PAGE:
HO CHI MINH CITY, Vietnam (AP) — A British pilot who was Vietnam’s most critical COVID-19 patient was discharged from a hospital on Saturday, less than a week after doctors said he was virus-free and healthy enough to return home to Scotland.
The 42-year-old man, identified by the official Vietnam News Agency as Stephen Cameron, was taken by ambulance from Cho Ray Hospital in Ho Chi Minh City to the city’s airport. He was scheduled to take a flight to Hanoi, Vietnam’s capital, where he will depart on a flight to London, with a stop in Frankfurt. He is scheduled to land in London on Sunday morning.
Vietnam has gone all out to save Cameron, who was working for national carrier Vietnam Airlines when he tested positive for the coronavirus in March. He had been critically ill and spent 65 days on life support.
“I’m overwhelmed by the generosity of the Vietnamese people, the dedication and professionalism of the doctors and nurses working” at Cho Ray Hospital, Cameron said Saturday morning in a video released by the hospital, where he was last treated.
“I can only thank everybody here for things that they have done,” he said, sitting in a wheelchair next to a group of doctors. “I’m going home with a happy heart because I’m going home, but it is sad that I’m leaving so many people here that I’m friends with.”
Cameron is known in Vietnam as “Patient 91,” as he was the 91st person in the country confirmed to have the coronavirus. He was Vietnam’s last patient in an ICU, and his recovery means the country still has not had any COVID-19 deaths.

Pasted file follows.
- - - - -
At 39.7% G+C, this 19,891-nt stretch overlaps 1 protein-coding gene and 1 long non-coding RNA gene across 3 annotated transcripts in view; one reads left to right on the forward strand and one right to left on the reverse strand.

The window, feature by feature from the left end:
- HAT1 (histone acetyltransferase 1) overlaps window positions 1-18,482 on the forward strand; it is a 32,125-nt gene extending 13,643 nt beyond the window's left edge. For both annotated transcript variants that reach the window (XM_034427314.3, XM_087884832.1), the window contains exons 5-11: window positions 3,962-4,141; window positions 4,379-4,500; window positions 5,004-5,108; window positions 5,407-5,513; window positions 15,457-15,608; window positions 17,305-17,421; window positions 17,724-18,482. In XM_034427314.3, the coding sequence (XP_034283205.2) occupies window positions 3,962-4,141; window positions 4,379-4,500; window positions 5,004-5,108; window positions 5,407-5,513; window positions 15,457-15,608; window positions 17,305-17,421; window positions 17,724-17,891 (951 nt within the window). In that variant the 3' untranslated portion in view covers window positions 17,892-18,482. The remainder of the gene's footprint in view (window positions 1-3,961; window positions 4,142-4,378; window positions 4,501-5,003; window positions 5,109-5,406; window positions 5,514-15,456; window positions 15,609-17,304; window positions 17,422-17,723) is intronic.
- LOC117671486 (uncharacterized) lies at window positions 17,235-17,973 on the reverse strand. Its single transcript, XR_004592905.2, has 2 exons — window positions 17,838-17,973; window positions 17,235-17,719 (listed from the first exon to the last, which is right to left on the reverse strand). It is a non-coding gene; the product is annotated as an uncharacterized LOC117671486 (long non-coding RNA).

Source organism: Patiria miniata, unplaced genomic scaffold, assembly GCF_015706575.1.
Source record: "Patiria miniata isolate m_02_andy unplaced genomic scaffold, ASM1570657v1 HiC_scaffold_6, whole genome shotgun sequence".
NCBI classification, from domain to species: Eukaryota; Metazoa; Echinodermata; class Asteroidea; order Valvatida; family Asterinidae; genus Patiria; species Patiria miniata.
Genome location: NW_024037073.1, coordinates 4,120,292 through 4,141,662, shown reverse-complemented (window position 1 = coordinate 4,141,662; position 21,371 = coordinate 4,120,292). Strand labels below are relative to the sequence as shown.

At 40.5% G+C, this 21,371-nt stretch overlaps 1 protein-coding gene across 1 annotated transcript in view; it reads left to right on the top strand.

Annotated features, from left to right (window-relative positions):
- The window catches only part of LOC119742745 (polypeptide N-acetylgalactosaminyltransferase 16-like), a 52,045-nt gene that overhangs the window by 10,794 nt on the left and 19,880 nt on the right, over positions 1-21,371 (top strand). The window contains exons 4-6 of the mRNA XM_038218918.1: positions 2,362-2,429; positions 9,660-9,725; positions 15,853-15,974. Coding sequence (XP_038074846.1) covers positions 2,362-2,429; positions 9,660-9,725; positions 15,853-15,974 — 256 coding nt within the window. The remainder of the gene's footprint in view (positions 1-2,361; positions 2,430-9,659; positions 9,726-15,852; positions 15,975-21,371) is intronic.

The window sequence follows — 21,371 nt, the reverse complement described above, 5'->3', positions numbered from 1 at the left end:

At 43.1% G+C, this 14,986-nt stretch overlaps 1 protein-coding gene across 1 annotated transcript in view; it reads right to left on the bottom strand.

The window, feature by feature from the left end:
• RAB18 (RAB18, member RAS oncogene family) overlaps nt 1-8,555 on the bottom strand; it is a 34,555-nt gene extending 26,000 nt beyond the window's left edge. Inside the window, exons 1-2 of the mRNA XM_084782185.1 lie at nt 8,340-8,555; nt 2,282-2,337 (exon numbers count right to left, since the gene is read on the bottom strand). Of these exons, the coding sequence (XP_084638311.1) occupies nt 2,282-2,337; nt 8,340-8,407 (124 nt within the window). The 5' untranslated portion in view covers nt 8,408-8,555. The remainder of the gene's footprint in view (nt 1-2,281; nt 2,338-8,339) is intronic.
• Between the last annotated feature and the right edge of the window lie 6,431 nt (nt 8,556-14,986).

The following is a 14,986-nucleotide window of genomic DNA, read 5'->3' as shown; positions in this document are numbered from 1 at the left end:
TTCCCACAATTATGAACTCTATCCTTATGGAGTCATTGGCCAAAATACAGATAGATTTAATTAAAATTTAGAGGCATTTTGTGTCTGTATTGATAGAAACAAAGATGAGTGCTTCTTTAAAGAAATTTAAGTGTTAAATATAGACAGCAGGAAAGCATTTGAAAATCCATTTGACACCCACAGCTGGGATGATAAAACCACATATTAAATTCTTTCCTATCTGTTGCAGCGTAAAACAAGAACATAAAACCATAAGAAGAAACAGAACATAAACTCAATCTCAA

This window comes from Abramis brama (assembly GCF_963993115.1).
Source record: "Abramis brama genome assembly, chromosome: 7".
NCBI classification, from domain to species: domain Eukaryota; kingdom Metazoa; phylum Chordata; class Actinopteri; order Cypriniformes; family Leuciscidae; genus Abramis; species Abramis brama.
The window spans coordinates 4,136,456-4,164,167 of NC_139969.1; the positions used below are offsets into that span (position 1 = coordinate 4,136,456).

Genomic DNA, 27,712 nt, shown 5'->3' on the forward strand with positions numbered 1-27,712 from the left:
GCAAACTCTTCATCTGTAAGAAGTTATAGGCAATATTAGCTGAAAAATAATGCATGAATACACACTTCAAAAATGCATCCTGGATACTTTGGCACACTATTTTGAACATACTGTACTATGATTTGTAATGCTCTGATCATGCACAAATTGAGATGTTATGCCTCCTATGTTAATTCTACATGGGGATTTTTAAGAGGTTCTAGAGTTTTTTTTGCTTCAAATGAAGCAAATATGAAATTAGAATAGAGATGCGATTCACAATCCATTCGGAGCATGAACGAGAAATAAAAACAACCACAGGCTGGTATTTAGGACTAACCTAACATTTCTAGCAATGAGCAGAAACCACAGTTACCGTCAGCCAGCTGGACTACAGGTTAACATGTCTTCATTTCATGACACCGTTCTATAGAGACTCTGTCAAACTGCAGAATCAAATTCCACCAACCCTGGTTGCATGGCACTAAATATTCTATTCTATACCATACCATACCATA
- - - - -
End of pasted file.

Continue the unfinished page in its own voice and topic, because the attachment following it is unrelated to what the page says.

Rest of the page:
“The patient’s recovery has been like a very long flight,” Dr. Tran Thanh Linh, the deputy head of the ICU ward at Cho Ray Hospital, said during a meeting between hospital officials, the British Consulate and Vietnam Airlines representatives just before Cameron’s discharge.
“But he made it,” Linh said. “All of the health workers are overwhelmed with joy to see him fully recovered and being discharged from the hospital today.”
After the meeting, Cameron was handed a certificate stating that he is virus-free and healthy enough to travel on a long-haul flight.
He was scheduled to be flown on one of Vietnam Airlines’ Boeing 787s — the same aircraft he used to pilot when he was flying for the carrier.
“We want to make him happy, to make him feel like coming back to his second home on the aircraft,” said Luu Hoang Minh, deputy head of Vietnam Airlines’ flight crew Division 919, where Cameron used to work.
“It’s going to be a long night tonight, but he will have his colleagues with him on the flight. He will feel like being a pilot again,” Minh said.
Cameron had been so sick with COVID-19 that doctors said at one point they considered a lung transplant, with his lungs 90% damaged and nonfunctional.
On Monday, a group of doctors who had been overseeing Cameron’s treatment announced that he “has made substantial progress and his health condition allows him to travel” to London. Cameron is virus-free, breathes normally without any support and is no longer treated as a COVID-19 patient, Dr. Linh said.
Vietnam has reported 370 coronavirus cases. It has not found a local transmitted infection in nearly three months. All recent cases are people who were infected abroad, with the patients placed in government quarantine facilities upon their arrival in Vietnam.